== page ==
[58] Shanmugam MK, Dai X, Kumar AP, Tan BKH, Sethi G, Bishayee A. (2013). Ursolic acid in cancer prevention and treatment: Molecular targets, pharmacokinetics and clinical studies. Biochemical Pharmacology, 85 (11): 1579-1587.
[59] Shittu OK, Stephen DI, Kure AH. (2017). Functionalization of biosynthesized gold nanoparticle from aqueous leaf extract of Catharanthus roseus for antibacterial studies. African Journal of Biomedical Research. 20: 195-202.
[60] Siddiqui MJ, Ismail Z, Aisha AFA, Majid AMSA. (2010). Cytotoxic activity of Catharanthus roseus (Apocynaceae) crude extracts and pure compounds against human colorectal carcinoma cell line. International Journal of Pharmacology. 6(1), 43-47.
[61] Singh SN, Vats P, Suri S, Shyam R, Kumria MM, Ranganathan S, Sridharan K. (2001). Effect of an antidiabetic extract of Catharanthus roseus on enzymic activities in streptozotocin induced diabetic rats. Journal of Ethnopharmacology. 76: 269-277.
[62] Sottomayor M, Ros Barcelo A. (2005) The Vinca alkaloids: from biosynthesis and accumulation in plant cells, to uptake, activity and metabolism in animal cells. In: Attaur R., editor. Studies in Natural Products Chemistry (Bioactive Natural Products). Amsterdam: Elsevier Science Publisher. 813-57.
[63] Swanston-Flatt SK, Day C, Bailey CJ, Flatt PR. (1989). Evaluation of traditional plant treatments for diabetes: studies in streptozotocin diabetic mice. Acra Diabetologia Latina, 26: 51-55.
[64] Swanston-Flatt SK, Day C, Flatt PR, Gould BJ, Bailey CJ. (1989). Glycaemia effects of traditional European plant treatments for diabetes studies in normal and streptozotocin diabetic mice. Diabetes Research. 10: 69-73.
[65] Taher Z.M, Agouillal, F.; Lim JR, Marof AQ, Dailin DJ, Nurjayadi M, Razig N.M, Gomaa S E. El Enshasy, H. (2019). Anticancer Molecules from Catharanthus roseus. Indonesian Journal of Pharmacy (In Press).
[66] Tiong SH, Looi CY, Arya A, Wong WF, Hazni H, Mustafa MR, Awang K. (2015). Vindogentianine, a hypoglycemic alkaloid from Catharanthus roseus (L.) G. Don (Apocynaceae). Fitoterapia. 102: 182-188.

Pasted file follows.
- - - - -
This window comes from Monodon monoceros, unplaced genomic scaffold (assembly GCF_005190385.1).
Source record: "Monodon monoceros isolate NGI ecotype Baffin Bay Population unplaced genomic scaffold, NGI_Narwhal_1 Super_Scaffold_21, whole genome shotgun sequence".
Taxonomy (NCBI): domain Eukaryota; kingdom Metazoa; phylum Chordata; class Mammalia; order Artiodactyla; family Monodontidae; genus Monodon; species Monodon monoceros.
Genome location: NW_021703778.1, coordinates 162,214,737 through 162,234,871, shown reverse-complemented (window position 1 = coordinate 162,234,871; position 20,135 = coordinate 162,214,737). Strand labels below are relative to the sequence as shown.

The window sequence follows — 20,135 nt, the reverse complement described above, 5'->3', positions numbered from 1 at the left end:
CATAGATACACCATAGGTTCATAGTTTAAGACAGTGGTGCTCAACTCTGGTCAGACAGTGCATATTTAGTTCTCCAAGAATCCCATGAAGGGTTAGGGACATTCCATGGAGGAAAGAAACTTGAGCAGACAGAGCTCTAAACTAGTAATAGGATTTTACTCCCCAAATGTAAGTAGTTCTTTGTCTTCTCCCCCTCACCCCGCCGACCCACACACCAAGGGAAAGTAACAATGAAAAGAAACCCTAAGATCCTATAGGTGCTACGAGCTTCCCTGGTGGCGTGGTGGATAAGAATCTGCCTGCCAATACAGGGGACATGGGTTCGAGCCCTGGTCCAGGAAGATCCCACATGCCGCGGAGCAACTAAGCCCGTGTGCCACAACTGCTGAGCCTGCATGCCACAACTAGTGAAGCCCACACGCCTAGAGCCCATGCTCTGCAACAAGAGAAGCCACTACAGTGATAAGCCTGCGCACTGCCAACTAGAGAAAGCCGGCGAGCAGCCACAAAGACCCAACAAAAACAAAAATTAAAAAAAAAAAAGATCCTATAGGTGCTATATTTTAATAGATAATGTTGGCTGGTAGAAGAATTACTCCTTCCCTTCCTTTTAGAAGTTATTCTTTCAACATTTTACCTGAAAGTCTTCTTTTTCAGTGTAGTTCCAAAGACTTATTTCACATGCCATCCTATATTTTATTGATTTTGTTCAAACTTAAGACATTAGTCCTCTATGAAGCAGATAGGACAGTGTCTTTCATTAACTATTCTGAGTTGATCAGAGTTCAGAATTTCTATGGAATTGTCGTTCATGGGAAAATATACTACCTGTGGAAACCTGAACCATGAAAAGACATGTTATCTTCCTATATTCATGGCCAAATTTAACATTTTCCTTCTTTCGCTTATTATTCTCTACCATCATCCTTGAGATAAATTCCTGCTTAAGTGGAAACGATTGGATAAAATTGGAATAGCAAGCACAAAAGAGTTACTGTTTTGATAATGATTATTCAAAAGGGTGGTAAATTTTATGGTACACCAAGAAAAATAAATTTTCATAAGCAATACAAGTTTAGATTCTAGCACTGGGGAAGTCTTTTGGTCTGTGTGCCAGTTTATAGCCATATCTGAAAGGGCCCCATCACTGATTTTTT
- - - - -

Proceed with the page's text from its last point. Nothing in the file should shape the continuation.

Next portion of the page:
[67] Tiong SH, Looi CY, Hazni H, Arya A, Paydar M, Wong WF, Cheah SC, Mustafa MR, Awang K. (2013). Antidiabetic and Antioxidant Properties of Alkaloids from Catharanthus roseus (L.) G. Don. Molecules. 18: 9770-9784.
[68] Van Baren C, Anao I, Lira PDL. Debenedetti S, Houghton P, Croft S, Martino Z. (2006). Triterpenic acids and flavonoids from Satureja parvifolia, evaluation of their antiprotozoal activity. Journal of Biosciences, 61(3-4): 189-192.
[69] Van Bergen MA, Snoeijer W, (1996). Revision of Catharanthus G. Don. Series of Revisions of Apocynaceae XLI, Backhuys Publishers: Leiden, The Netherlands. 32-35.
[70] Van der Heijden R, Jacobs DI, Snoeijer W, Hallard D. Verpoorte R. (2004). The Catharanthus alkaloids: Pharmacognosy and Biotechnology. Current Medicinal Chemistry. 11: 607-628.
[71] Van Moerkercke A, Fabris M, Pollier J, Baart GJ, Rombauts S. (2013). CathaCyc, a Metabolic Pathway Database Built from Catharanthus roseus RNA-Seq Data. Plant Cell Physiology. 54: 673-685.
[72] Verma M, Rajesh G, Raghvendra S, Sinha AK, Jain M. (2014). Transcriptome Analysis of Catharanthus roseus for Gene Discovery and Expression Profiling. Plos One 9. (7): 1-11.
[73] Wang JY, Liu ZP, Liu L, Liu C. (2008). Effects of NaCl on the growth and alkaloid content of Catharanthus roseus seedlings. Ying Yong Sheng Tai XueBao. 19(10): 2143-2148.
[74] Wu X, Lu CH, Shen YM. (2009). Three new ent‐trachylobane diterpenoids from co‐cultures of the calli of Trewia nudiflora and Fusarium sp. WXE. Helvetica Chimica Acta, 92 (12): 2783-2789.
[75] Zahari R, Halimoon N, Ahmad MF, Ling SK. (2018). Antifungal compound isolated from Catharanthus roseus L. (Pink) for biological control of root rot rubber diseases. International Journal of Analytical Chemistry, vol. 2018, Article ID 8150610, 6 pages. https://doi.org/10.1155/2018/8150610.
[76] Zárate R, Verpoorte R. (2007). Strategies for the genetic modification of the medicinal plant Catharanthus roseus (L.) G. Don. Phytochemistry Reviews. 6 (2-3): 475-491.
[77] Zenk MH, El-Shagi H, Arens H, Stöckigt J, Weiler EW, Deus B. (1977). Formation of the indole alkaloids serpentine and ajmalicine in cell suspension cultures of Catharanthus roseus. In Plant Tissue Culture and Its Bio-technological Application. Springer Berlin Heidelberg, New York City, US. 27-43.
[78] Zhang D, Li X, Hu Y, Jiang H, Wu Y, Ding Y, Yu K, He H, Xu J, Sun L, Qian F. (2018). Tabersonine attenuates lipopolysaccharide-induced acute lung injury via suppressing TRAF6 ubiquitination, Biochemical Pharmacology, 154: 183-192.
[79] Zhao J, Hu Q, Guo YQ, Zhu WH. (2001). Elicitor-induced indole alkaloid biosynthesis in Catharanthus roseus cell cultures is related to Ca2+ influx and the oxidative burst. Plant Science. 161(3): 423-431.